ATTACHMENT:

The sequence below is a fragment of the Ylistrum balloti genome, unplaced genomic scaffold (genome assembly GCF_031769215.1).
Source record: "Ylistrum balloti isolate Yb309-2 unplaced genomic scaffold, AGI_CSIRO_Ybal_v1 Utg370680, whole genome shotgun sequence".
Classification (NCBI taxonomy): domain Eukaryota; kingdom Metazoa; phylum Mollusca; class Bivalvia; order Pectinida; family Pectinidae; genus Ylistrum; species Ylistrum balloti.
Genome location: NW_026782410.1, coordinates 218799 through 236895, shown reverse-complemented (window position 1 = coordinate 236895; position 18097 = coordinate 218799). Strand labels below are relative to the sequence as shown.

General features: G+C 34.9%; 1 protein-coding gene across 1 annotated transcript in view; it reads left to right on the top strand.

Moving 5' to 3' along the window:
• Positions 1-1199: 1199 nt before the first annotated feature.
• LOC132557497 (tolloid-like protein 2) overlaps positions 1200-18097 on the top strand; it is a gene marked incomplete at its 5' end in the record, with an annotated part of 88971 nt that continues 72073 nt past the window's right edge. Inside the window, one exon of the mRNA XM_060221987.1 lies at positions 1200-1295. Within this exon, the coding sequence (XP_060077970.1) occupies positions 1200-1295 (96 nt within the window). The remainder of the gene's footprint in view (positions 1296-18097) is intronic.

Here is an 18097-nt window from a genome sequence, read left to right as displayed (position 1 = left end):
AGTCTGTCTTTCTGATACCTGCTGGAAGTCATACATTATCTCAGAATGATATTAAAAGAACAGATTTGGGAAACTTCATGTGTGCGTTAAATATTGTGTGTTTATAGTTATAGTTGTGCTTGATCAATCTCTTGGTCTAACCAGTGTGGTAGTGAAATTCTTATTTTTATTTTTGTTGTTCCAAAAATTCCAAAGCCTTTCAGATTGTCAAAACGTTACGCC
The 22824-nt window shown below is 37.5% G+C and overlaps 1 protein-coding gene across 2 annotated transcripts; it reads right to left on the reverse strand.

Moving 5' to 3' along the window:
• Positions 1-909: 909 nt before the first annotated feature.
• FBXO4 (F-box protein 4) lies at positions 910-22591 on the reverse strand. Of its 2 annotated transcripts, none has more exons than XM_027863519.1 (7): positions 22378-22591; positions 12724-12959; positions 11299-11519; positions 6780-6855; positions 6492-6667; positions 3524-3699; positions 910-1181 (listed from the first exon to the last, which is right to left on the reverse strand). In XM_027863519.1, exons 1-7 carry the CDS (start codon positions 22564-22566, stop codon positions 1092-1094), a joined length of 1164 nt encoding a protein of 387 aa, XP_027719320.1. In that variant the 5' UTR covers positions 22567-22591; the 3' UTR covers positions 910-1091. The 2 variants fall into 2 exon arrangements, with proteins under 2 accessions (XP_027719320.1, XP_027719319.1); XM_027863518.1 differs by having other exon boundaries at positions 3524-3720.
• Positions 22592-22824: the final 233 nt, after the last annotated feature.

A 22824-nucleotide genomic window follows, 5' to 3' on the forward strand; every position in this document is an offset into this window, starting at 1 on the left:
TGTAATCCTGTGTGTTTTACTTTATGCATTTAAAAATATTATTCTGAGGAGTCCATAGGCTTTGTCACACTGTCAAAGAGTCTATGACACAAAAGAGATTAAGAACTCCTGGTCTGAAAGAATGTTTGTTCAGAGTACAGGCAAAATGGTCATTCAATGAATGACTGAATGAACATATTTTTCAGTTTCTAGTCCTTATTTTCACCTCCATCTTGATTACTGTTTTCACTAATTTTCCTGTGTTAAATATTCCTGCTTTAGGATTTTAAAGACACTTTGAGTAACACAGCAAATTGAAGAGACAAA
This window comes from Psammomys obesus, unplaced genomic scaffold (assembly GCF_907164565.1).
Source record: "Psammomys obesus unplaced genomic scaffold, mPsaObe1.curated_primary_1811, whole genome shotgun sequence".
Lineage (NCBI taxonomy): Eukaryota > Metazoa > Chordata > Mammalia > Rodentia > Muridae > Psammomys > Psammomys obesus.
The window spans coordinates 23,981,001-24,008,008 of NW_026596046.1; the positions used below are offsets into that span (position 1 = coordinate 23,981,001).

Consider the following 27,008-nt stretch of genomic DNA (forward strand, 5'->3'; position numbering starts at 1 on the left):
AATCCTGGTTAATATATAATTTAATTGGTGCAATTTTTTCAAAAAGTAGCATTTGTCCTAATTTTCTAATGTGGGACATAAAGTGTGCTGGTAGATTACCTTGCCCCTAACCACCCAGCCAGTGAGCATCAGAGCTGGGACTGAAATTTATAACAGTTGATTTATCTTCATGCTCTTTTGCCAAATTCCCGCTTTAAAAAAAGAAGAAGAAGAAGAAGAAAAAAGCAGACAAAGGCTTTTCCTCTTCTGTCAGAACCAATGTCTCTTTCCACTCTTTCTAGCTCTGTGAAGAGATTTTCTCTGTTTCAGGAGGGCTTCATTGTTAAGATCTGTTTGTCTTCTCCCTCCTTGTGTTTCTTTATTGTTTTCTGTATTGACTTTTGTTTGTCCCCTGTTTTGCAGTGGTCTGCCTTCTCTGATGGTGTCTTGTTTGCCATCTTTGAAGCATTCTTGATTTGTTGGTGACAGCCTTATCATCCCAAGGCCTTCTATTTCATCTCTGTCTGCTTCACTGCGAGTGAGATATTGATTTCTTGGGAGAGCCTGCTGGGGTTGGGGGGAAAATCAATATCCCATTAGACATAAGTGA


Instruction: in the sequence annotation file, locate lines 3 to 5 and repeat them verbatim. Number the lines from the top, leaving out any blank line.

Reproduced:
Classification (NCBI taxonomy): domain Eukaryota; kingdom Metazoa; phylum Mollusca; class Bivalvia; order Pectinida; family Pectinidae; genus Ylistrum; species Ylistrum balloti.
Genome location: NW_026782410.1, coordinates 218799 through 236895, shown reverse-complemented (window position 1 = coordinate 236895; position 18097 = coordinate 218799). Strand labels below are relative to the sequence as shown.

General features: G+C 34.9%; 1 protein-coding gene across 1 annotated transcript in view; it reads left to right on the top strand.